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A CURRENT ASSESSMENT OF CRANIOFACIAL FELLOWSHIP TRAINING
1:30 pm - 1:40 pm
Presenter: Niyant Patel, MD, Akron Children's Hospital

Authors: Niyant Patel (1), Kanlaya Ditthakasem (2), Jeffrey Fearon (3)

Institutions:
(1) Akron Children's Hospital, Akron, OH, (2) Medical City Hospital, Dallas, TX, (3) N/A, Dallas, TX
First Author:
Niyant Patel, MD
Akron Children's Hospital
Background/Purpose:
To evaluate the current status of craniofacial surgery training.
Methods/Description:
An anonymous online survey was emailed to fellows completing a North American or Australian craniofacial fellowship in June of 2013.
Results:
Thirty of 33 craniofacial fellows (91%) completed the survey. All cited previously completing plastic surgery training. Of the respondents, only one U.S. trained plastic surgeon trained internationally, and five international plastic surgeons accepted U.S. fellowships. Only 14% of fellowships (4 of 29) offered the traditional apprenticeship model (single attending). Over half of the programs included some international experience, but only 19% stated this was necessary to address a case-type deficiency. The mean estimated number of cases reported were 380 (307-452, 95% CI). Based on case volume data, four main program types were identified: cleft/orthognathic, intracranial/orbital/midface, general pediatric plastics, and adult/trauma/reconstructive. Seventy-three percent of programs seemed to focus primarily on cleft/orthognathic surgery, 19% seemed focused on adult/trauma/reconstructive, and only 4% seemed to focus on intracranial/orbital/midface. Fellows were more likely to report feeling well prepared if greater than 12 cases in a particular category were performed. Eighty percent felt well prepared for a career in craniofacial surgery, 20% did not. Fifty percent believed craniofacial training could be improved by establishing core areas of exposure and case category minimums. Operative experience, the faculty, clinical diversity, autonomy and mentoring were considered strengths of their fellowship by most and in that order.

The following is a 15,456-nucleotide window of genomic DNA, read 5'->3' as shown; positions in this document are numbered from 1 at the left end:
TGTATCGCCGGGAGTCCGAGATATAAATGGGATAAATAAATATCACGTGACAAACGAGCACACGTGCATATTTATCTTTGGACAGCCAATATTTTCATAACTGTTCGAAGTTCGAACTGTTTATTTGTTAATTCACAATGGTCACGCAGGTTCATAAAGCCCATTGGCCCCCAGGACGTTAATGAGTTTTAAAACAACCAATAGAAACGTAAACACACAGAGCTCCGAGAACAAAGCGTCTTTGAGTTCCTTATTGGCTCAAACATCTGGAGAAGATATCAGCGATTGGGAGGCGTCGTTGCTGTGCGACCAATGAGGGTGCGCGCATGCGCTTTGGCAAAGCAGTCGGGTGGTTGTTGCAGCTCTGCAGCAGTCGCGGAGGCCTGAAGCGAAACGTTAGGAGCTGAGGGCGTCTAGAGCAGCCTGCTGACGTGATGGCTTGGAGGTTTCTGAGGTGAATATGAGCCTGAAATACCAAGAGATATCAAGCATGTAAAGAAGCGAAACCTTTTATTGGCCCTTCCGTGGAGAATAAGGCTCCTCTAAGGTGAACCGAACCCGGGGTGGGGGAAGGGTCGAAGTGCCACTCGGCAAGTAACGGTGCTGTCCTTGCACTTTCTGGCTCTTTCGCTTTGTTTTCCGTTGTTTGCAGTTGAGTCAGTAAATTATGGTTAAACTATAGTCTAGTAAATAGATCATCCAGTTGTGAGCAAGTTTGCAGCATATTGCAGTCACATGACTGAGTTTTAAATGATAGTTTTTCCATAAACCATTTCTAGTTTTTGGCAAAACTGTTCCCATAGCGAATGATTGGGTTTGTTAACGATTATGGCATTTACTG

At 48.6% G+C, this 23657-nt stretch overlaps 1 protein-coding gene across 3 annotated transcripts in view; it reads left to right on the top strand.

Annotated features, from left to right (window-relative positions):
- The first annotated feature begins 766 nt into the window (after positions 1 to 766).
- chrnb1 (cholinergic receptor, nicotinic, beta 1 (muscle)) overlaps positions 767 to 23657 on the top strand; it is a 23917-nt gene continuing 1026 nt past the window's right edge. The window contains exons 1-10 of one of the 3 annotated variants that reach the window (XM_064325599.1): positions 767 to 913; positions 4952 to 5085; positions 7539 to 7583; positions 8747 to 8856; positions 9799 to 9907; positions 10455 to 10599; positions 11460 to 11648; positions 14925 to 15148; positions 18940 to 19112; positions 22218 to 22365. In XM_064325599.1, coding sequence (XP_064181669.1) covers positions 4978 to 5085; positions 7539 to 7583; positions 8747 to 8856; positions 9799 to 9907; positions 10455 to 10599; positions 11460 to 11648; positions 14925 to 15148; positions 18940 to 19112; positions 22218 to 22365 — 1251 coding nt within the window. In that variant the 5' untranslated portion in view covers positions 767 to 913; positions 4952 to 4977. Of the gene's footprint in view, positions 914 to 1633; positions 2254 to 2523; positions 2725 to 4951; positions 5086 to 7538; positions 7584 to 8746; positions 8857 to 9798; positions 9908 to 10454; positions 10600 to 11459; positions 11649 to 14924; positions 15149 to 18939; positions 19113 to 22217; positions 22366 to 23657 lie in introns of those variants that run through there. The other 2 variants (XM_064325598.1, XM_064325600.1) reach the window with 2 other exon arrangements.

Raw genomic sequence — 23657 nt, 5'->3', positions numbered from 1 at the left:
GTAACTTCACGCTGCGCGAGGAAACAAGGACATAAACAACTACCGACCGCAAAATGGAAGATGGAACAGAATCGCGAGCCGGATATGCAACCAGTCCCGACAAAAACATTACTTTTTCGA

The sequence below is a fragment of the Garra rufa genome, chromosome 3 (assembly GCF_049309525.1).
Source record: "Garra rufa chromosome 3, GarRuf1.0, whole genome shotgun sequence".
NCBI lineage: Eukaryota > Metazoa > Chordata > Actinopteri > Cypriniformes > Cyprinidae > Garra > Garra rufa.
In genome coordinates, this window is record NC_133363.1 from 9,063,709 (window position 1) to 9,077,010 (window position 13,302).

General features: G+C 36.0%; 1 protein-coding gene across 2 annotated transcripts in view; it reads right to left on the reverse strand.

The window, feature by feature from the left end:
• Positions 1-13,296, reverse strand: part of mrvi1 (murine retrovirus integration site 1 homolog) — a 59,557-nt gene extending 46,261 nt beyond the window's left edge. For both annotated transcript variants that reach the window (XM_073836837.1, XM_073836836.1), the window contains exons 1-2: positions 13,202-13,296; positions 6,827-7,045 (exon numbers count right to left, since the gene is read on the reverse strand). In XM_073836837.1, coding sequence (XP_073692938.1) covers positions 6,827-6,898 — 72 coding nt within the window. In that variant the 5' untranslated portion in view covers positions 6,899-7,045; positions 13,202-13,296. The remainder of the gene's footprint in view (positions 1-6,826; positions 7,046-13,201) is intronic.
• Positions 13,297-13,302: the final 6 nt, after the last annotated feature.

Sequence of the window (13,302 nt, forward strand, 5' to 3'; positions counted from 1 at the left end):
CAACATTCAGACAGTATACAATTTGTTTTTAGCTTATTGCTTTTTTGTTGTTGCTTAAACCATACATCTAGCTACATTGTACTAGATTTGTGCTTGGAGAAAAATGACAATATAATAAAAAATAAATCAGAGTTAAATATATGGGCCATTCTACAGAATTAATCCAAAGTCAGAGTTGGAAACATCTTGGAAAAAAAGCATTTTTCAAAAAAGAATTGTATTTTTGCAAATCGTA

Conclusions:
Given that all trainees had initially completed plastic surgery training, it would seem that craniofacial surgery is truly a subspecialty of plastic surgery. Historically, craniofacial fellowships began as apprenticeships but few fellowships today retain this model with most structured in the "residency model" of multiple attendings, higher case volumes, and more generalized clinical experiences. Although, craniofacial surgery has been previously defined as orbital/intracranial surgery, currently there seems to be a broader diversity of clinical exposures offered within fellowships considered "craniofacial." Today, the majority of fellowships focus on cleft/orthognathic and adult/trauma/reconstructive, with only a few focused on orbital/intracranial. Prospective applicants may wish to consider each fellowship's unique clinical offerings to match the specific type of educational experience they are seeking.